Archives for posts with tag: Clean regenerative energy

The rigid fossil fuel generated energy boundaries are being shattered by digitally enabled consumers, aggressive innovators such as Carbon Recall who are changing the how properties are powered up ecosystem, and even the utilities themselves as they work to realize the new and changing renewable energy paradigm

Regenerative flight is not only possible, it’s doable! The Solar Impulse folks are about to prove it by circumnavigating the globe¬†

California, with one of the most aggressive renewable energy mandates in the country, recently declared the most aggressive energy storage mandate with a goal of 1.3 gigawatts of storage by 2020.

Be Power Tech is working on an air conditioner that produces electricity. The company’s commercial design is slated to produce 10 tons of cooling and 15kW of electricity.

According to Noemi Glickman with Bloomberg “The story should not be how falling oil prices will impact the shift to clean energy, it should be how the shift to clean energy is impacting the oil price”

ExxonMobil’s blog post on the fossil fuel divestment movement concluded by saying that destroying our planet’s climate by recklessly burning fossil fuels is necessary to relieve global poverty.

According to the Environmental Protection Agency, indoor air is often more than 10 times (and sometimes more than 100 times) more polluted than outdoor air. Indoor air pollutants contribute to asthma as well as other respiratory conditions and diseases. Indoor pollutants include VOCs (volatile organic compounds) from off gassing building materials, paints and finishes, and furnishings; other toxic chemicals emitted from cleaning products, pesticides, and hazardous household supplies; mold, which grows on moist materials and surfaces; carbon monoxide and nitrogen dioxide gases, which can be released from gas-fueled combustion appliances; particulates from wood-burning fireplaces or cars running near the house; tobacco smoke; as well as asbestos, lead, and radon.  IAQ (indoor air quality) can be particularly compromised during winter and summer months when the home or building is more likely to be sealed tight to keep heated or cooled air from escaping. Darko Kapelina suggests clean energy sustainable solutions such a geothermal with air filtration systems powered by solar.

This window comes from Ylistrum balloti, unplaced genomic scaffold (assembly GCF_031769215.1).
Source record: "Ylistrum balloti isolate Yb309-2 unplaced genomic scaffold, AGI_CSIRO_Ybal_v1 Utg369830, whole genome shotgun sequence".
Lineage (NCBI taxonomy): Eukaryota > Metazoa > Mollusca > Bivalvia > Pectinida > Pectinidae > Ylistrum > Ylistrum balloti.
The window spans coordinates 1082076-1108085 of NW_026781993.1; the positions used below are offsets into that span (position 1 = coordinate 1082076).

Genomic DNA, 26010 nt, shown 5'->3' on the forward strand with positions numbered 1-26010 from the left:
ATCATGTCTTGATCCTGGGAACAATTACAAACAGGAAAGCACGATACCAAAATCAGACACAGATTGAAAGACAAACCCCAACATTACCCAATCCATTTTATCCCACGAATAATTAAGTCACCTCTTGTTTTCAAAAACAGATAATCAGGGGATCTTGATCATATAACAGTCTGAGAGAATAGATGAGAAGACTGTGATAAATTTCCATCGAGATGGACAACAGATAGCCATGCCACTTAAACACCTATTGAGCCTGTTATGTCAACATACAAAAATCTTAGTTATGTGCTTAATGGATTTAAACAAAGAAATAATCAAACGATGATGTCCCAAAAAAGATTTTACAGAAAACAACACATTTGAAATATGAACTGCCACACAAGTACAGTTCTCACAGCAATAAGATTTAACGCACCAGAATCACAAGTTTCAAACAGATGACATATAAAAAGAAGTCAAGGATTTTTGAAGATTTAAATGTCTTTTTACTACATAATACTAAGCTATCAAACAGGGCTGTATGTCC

Ford has unveiled plans for a prototype solar-powered hybrid car. The C-MAX Solar Energi Concept car has a solar panel roof supplied by their technology partner SunPower, which draws power from a special solar concentrator lens similar to a magnifying glass, directing intense rays to solar panels on the vehicle roof.

With a full charge, the solar car is estimated to have a total range of up to 620 miles.

Ford report that the sun could power up to 75 percent of all trips made by an average driver in a solar hybrid vehicle. This could be especially important in places where the electric grid is underdeveloped, unreliable or expensive to use.

Because of the extended time it takes to absorb enough energy to fully charge the vehicle, Ford turned to Georgia Institute of Technology for a way to amplify the sunlight in order to make a solar-powered hybrid feasible for daily use.

Researchers developed an off-vehicle solar concentrator that uses a special Fresnel lens to direct sunlight to the solar cells while boosting the impact of the sunlight by a factor of eight. Fresnel is a compact lens originally developed for use in lighthouses. Similar in concept to a magnifying glass, the patent-pending system tracks the sun as it moves from east to west, drawing enough power from the sun through the concentrator each day to equal a four-hour battery charge (8 kilowatts).

After the concept car is shown at CES, Ford and Georgia Tech will begin testing the vehicle in numerous real-world scenarios. The outcome of those tests will help to determine if the concept is feasible as a production car.

Ford sold more plug-in vehicles in October and November last year than both Toyota and Tesla, and it outsold Toyota through the first 11 months of 2013